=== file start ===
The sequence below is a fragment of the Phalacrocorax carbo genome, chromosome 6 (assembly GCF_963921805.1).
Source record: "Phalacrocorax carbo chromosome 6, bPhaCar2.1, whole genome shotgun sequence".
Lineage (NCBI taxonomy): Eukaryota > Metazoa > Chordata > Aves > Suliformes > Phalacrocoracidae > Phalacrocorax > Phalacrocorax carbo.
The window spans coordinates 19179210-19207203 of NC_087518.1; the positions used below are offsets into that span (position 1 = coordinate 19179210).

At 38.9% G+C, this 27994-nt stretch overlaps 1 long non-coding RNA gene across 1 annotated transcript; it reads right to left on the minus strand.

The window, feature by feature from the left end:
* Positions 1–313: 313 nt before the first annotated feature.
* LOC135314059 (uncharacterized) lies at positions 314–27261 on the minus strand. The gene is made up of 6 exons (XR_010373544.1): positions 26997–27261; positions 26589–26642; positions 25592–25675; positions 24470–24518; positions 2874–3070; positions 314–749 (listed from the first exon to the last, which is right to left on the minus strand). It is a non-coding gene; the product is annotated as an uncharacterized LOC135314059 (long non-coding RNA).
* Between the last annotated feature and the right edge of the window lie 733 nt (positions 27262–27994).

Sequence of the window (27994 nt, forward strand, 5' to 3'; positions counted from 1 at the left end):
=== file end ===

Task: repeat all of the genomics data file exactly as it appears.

The sequence below is a fragment of the Phalacrocorax carbo genome, chromosome 6 (assembly GCF_963921805.1).
Source record: "Phalacrocorax carbo chromosome 6, bPhaCar2.1, whole genome shotgun sequence".
Lineage (NCBI taxonomy): Eukaryota > Metazoa > Chordata > Aves > Suliformes > Phalacrocoracidae > Phalacrocorax > Phalacrocorax carbo.
The window spans coordinates 19179210-19207203 of NC_087518.1; the positions used below are offsets into that span (position 1 = coordinate 19179210).

At 38.9% G+C, this 27994-nt stretch overlaps 1 long non-coding RNA gene across 1 annotated transcript; it reads right to left on the minus strand.

The window, feature by feature from the left end:
* Positions 1–313: 313 nt before the first annotated feature.
* LOC135314059 (uncharacterized) lies at positions 314–27261 on the minus strand. The gene is made up of 6 exons (XR_010373544.1): positions 26997–27261; positions 26589–26642; positions 25592–25675; positions 24470–24518; positions 2874–3070; positions 314–749 (listed from the first exon to the last, which is right to left on the minus strand). It is a non-coding gene; the product is annotated as an uncharacterized LOC135314059 (long non-coding RNA).
* Between the last annotated feature and the right edge of the window lie 733 nt (positions 27262–27994).

Sequence of the window (27994 nt, forward strand, 5' to 3'; positions counted from 1 at the left end):